The European Commission's proposal for an EU anti-tax avoidance directive was welcomed by Parliament's Economic and Monetary Affairs Committee in a resolution voted on Tuesday. MEPs nonetheless advocated stricter limits on deductions for interest payments and an effective corporate tax rate of 15%. (Read more)
Welcome to the Committee on Economic and Monetary Affairs (ECON). The Committee is responsible for Economic and monetary Union (EMU), the regulation of financial services, the free movement of capital and payments, taxation and competition policies, and the international financial system.
The 7th legislature was marked by the most serious economic, financial and social crisis of recent times. The ECON Committee played a decisive role in the adoption of legislation responding to the crisis and took on an increased workload of scrutiny and reports. Consequently the Parliament decided to enlarge the Committee from 50 to 61 Members.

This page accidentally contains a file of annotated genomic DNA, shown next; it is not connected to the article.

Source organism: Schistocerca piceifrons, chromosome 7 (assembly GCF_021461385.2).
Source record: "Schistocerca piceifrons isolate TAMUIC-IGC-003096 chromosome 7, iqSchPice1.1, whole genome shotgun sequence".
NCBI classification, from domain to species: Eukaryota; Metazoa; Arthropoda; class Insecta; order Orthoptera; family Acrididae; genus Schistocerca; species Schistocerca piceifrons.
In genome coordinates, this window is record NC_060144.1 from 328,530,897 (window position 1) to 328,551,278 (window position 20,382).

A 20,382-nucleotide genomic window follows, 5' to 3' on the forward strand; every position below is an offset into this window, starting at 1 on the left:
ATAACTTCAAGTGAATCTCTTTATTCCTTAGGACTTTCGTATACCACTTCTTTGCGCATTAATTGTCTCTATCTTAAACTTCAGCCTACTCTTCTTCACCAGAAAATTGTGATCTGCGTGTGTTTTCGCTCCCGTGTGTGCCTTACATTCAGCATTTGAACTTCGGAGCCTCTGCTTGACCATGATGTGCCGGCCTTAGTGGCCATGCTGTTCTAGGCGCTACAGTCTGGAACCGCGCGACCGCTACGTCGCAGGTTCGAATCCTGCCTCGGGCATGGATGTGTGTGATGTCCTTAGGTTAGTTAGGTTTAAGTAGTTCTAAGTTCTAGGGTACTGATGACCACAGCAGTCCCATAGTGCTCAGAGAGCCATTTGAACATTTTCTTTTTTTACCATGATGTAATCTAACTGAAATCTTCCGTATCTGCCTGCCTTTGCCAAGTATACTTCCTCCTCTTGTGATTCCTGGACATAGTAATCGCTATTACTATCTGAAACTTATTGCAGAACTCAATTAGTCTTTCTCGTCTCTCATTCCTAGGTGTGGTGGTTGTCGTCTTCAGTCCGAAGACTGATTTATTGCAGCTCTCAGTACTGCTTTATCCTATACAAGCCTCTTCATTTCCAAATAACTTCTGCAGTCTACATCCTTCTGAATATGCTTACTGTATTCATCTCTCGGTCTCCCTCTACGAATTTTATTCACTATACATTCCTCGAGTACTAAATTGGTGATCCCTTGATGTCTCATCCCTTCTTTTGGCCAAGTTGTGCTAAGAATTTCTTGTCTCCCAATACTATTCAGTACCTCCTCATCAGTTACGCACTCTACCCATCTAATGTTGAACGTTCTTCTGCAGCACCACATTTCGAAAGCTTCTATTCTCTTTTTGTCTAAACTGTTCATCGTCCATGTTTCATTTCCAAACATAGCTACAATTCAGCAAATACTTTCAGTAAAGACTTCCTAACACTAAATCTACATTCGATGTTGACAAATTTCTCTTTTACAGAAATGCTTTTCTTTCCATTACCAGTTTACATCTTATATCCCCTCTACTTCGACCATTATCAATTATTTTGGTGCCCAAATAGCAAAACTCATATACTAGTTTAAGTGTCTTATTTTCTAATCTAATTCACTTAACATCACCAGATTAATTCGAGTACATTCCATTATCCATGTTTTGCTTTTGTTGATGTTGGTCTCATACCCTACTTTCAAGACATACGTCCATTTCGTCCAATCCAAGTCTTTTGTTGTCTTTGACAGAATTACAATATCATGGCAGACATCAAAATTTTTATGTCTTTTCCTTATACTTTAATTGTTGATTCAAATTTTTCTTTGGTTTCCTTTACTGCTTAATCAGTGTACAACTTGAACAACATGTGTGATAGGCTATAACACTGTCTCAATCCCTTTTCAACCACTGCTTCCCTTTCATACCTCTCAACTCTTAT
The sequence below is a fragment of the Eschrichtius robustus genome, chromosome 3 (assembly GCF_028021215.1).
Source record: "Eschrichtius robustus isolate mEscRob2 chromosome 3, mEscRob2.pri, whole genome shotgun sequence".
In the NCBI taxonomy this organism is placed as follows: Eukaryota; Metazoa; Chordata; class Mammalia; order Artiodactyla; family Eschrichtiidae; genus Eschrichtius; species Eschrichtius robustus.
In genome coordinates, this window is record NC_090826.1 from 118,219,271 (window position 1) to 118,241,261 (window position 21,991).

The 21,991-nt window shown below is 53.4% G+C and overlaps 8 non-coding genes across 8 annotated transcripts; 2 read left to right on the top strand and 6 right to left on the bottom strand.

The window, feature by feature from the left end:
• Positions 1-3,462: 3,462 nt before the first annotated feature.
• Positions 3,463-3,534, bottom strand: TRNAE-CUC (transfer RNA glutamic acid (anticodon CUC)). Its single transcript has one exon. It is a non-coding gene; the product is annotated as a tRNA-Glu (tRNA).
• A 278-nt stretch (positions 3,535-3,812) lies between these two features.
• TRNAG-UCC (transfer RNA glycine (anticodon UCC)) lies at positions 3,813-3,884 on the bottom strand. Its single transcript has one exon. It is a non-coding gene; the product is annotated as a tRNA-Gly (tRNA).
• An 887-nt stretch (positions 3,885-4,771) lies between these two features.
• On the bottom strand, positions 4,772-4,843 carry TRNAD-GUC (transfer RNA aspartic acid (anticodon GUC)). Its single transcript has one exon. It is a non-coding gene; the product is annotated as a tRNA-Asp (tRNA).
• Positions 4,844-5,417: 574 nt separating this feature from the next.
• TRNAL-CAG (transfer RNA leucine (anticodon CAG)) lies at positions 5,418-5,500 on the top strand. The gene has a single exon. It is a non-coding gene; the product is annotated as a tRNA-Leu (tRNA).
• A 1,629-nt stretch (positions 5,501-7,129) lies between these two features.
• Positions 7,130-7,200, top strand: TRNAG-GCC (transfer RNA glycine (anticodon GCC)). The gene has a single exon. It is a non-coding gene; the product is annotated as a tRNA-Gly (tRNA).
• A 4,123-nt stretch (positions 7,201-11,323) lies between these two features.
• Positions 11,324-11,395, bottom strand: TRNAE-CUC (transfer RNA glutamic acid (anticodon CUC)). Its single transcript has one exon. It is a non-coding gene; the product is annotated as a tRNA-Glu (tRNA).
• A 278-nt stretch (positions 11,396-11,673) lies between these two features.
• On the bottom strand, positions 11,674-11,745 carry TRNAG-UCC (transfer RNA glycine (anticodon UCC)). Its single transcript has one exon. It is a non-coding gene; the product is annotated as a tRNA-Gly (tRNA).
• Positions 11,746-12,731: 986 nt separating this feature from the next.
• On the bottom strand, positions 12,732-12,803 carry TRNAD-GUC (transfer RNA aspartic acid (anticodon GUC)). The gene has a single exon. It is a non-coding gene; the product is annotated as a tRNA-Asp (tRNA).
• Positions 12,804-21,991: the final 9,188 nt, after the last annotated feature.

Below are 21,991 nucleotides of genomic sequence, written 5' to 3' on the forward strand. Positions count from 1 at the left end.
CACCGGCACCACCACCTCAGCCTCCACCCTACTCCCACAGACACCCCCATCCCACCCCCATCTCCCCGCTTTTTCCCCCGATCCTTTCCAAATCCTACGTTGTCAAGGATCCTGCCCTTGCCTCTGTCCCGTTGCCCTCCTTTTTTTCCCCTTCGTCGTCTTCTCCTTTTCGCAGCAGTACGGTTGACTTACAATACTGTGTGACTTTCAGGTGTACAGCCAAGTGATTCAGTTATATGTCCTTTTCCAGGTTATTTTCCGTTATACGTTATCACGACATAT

Our top priority today is growth and jobs. Stability, the promotion of investment, reform and social cohesion must be mutually reinforcing. ECON will promote a serious debate on this agenda.
I am convinced that we must move now towards a genuine EMU with an effective economic government, accountable to Parliament.
We need to complete key legislation on banking reform, financial crime and promoting investment in long-term growth-related projects.
We also have to ensure that the new regulatory framework is properly implemented and reviewed, and will monitor closely the Commission and the European Supervisory Authorities. A well regulated and functioning capital market is key to growth.
Finally, the Committee will join the efforts to strengthen democratic legitimacy on the basis of the Community method. A deep and genuine EMU must be a democratic EMU. The Committee will therefore strengthen its cooperation with National Parliaments.